A Love For The Jungle; The Nature Photography Of John Isaac
Bouncing along in a jeep or seated high upon an elephant’s back, John Isaac is ever alert to his surroundings. “Though I am particularly looking for a tiger, everything in nature is important,” he says, “even an uninhabited, beautiful landscape.”
Today, Isaac is excited. He has spotted a spectacular, endangered black buck antelope with its beautiful curved horns. “When they run,” he says, “they are poetry in motion.” For Isaac the jungle itself is poetry and, coupled with his degrees in biology and zoology, he is at home while living his dream in the world of wildlife.
After almost 30 years as chief photographer for the U.N., Isaac returned to New York from Rwanda in 1998 and laid down his camera. It was summer and as he stood in his yard one morning a butterfly settled on a sunflower nearby. It was at that moment that Isaac’s destiny was decided. He would do what he loved, combine his love of photography with the world of nature and photograph the animals in their homeland. His goal was wildlife photography and he would experience what it was to become part of the jungle and its inhabitants.
Five years ago I began to see pictures from Isaac of the sandhill cranes in New Mexico, followed by Isaac in his flowered hat and shirt in Tennessee trying to attract the colorful hummingbirds. His next venture took him to Bharatpur in Southern India to photograph the exotic birds in the wildlife sanctuary there.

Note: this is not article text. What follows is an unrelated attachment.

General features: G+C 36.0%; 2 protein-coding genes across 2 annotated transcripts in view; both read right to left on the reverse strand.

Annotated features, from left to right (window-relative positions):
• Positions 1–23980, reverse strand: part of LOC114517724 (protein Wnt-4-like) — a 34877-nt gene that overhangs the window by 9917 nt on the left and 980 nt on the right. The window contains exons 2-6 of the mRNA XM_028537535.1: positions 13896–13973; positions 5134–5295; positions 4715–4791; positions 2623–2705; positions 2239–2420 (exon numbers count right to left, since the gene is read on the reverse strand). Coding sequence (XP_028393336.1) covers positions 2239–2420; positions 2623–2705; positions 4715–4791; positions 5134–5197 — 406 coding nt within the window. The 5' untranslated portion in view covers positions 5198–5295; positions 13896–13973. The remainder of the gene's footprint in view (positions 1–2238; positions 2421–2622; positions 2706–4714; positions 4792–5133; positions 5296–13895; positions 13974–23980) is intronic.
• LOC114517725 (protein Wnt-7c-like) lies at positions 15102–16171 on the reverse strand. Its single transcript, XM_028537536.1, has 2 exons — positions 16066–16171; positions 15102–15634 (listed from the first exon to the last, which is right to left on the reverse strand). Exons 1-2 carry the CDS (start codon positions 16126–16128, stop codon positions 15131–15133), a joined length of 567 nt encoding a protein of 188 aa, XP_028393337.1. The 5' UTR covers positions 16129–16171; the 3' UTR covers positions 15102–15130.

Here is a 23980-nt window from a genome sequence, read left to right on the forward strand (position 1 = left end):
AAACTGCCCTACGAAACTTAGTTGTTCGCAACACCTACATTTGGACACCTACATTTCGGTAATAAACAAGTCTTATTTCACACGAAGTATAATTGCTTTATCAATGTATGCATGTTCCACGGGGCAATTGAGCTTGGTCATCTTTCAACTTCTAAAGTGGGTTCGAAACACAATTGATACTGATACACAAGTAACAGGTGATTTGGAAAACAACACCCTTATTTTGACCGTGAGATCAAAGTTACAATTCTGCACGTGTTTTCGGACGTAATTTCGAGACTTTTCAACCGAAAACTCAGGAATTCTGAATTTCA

Isaac’s fascination spread to the elephants and tigers and for a few years he went back to visit and photograph a leopard and her three cubs. As I write this story Isaac is in Kanha National Park in Southern India trying to spot tigers. There he can drive in a jeep on the open plains as well as the thicker areas.
“When the tigers come out into the plains I can see them, though often they are shy and try to avoid us,” he says. “Other times I am only 5 feet away from the animal.”
Is he afraid? Nope! “I don’t think they will attack me,” he says. “So far I’ve had no encounters other than with a single-trunk elephant that chased our jeep. These elephants are territorial and usually have lost their tusk in a fight so will often become wild and dangerous. They run very fast and they are smart—they even know when you are trying to take a curve in your jeep and know how to take the shorter route.”
Isaac’s routine in the jungle runs something like this: “My guide and I usually get up at 4:30 in the morning and by 6 we have our permits and are allowed to enter the jungle. In the morning there is a better chance to see the animals and the morning light is beautiful. You have a window between 6 and 8 but after that the sun is harsh and the tigers won’t be out.
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